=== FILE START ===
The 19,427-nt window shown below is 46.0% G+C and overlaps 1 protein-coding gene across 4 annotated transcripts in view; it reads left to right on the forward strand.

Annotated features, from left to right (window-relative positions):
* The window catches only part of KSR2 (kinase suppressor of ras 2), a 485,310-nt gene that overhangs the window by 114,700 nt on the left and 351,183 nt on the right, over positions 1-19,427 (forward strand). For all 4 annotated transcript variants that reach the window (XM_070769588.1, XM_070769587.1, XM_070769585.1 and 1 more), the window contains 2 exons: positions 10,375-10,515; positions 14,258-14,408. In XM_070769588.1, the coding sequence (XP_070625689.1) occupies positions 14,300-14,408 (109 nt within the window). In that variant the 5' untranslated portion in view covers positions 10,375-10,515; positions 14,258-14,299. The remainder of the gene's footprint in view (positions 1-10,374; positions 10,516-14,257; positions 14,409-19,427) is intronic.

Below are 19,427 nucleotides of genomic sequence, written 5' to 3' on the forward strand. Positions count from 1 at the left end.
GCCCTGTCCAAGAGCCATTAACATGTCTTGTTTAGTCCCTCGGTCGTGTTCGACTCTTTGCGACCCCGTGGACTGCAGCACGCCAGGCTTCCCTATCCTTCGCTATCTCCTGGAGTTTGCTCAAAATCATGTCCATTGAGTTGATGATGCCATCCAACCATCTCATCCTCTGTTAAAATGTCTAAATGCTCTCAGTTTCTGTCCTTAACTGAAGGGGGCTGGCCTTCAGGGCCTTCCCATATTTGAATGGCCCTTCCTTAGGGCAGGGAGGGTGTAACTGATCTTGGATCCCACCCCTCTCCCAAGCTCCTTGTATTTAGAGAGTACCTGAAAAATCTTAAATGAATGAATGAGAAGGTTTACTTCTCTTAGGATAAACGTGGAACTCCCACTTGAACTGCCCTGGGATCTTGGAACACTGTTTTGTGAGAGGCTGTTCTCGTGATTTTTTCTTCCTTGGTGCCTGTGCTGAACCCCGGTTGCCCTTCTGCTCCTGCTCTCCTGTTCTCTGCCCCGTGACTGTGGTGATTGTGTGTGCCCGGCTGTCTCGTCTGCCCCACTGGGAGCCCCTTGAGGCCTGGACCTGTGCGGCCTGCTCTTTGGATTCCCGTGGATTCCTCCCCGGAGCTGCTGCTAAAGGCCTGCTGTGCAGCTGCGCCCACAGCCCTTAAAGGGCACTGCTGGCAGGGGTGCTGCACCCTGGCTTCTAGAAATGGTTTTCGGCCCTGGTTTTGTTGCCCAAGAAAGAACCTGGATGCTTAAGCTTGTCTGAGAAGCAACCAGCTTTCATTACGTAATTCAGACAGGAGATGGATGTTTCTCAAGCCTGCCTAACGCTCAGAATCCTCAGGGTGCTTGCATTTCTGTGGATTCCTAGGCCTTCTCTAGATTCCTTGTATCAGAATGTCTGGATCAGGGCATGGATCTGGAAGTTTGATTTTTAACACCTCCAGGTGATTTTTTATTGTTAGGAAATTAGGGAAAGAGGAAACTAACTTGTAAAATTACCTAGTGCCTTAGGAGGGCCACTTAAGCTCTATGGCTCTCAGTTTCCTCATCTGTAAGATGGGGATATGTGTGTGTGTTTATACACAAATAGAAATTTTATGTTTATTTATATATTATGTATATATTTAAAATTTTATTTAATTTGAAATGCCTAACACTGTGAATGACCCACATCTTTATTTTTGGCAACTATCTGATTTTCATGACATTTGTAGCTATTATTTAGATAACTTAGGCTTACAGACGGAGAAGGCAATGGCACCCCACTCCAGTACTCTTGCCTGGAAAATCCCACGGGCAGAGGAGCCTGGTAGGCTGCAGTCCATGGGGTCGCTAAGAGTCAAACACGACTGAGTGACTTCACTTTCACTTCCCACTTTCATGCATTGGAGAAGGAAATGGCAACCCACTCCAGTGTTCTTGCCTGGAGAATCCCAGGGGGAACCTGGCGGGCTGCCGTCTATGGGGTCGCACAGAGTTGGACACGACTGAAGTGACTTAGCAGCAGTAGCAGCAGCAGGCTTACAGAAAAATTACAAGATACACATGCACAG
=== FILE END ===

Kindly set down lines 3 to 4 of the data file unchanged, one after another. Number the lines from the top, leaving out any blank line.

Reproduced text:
* The window catches only part of KSR2 (kinase suppressor of ras 2), a 485,310-nt gene that overhangs the window by 114,700 nt on the left and 351,183 nt on the right, over positions 1-19,427 (forward strand). For all 4 annotated transcript variants that reach the window (XM_070769588.1, XM_070769587.1, XM_070769585.1 and 1 more), the window contains 2 exons: positions 10,375-10,515; positions 14,258-14,408. In XM_070769588.1, the coding sequence (XP_070625689.1) occupies positions 14,300-14,408 (109 nt within the window). In that variant the 5' untranslated portion in view covers positions 10,375-10,515; positions 14,258-14,299. The remainder of the gene's footprint in view (positions 1-10,374; positions 10,516-14,257; positions 14,409-19,427) is intronic.

Below are 19,427 nucleotides of genomic sequence, written 5' to 3' on the forward strand. Positions count from 1 at the left end.